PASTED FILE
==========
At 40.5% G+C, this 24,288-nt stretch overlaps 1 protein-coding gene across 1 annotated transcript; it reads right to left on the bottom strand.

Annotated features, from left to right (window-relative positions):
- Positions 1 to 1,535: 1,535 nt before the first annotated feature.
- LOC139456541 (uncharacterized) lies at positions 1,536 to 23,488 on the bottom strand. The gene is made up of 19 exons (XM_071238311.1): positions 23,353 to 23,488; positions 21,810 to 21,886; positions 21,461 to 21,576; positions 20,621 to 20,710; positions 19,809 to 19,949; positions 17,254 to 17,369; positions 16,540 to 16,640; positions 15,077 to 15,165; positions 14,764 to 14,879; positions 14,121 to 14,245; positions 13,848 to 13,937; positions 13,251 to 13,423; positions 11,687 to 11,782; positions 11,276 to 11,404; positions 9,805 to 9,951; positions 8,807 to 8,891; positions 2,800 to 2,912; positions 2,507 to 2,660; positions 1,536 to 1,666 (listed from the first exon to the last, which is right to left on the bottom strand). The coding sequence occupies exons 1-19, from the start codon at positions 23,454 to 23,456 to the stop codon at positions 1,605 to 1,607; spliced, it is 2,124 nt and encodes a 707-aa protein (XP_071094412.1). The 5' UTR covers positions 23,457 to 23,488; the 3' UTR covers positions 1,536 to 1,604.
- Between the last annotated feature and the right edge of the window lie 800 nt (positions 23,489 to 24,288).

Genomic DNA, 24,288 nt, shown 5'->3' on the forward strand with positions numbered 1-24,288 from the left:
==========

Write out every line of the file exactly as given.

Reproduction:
At 40.5% G+C, this 24,288-nt stretch overlaps 1 protein-coding gene across 1 annotated transcript; it reads right to left on the bottom strand.

Annotated features, from left to right (window-relative positions):
- Positions 1 to 1,535: 1,535 nt before the first annotated feature.
- LOC139456541 (uncharacterized) lies at positions 1,536 to 23,488 on the bottom strand. The gene is made up of 19 exons (XM_071238311.1): positions 23,353 to 23,488; positions 21,810 to 21,886; positions 21,461 to 21,576; positions 20,621 to 20,710; positions 19,809 to 19,949; positions 17,254 to 17,369; positions 16,540 to 16,640; positions 15,077 to 15,165; positions 14,764 to 14,879; positions 14,121 to 14,245; positions 13,848 to 13,937; positions 13,251 to 13,423; positions 11,687 to 11,782; positions 11,276 to 11,404; positions 9,805 to 9,951; positions 8,807 to 8,891; positions 2,800 to 2,912; positions 2,507 to 2,660; positions 1,536 to 1,666 (listed from the first exon to the last, which is right to left on the bottom strand). The coding sequence occupies exons 1-19, from the start codon at positions 23,454 to 23,456 to the stop codon at positions 1,605 to 1,607; spliced, it is 2,124 nt and encodes a 707-aa protein (XP_071094412.1). The 5' UTR covers positions 23,457 to 23,488; the 3' UTR covers positions 1,536 to 1,604.
- Between the last annotated feature and the right edge of the window lie 800 nt (positions 23,489 to 24,288).

Genomic DNA, 24,288 nt, shown 5'->3' on the forward strand with positions numbered 1-24,288 from the left: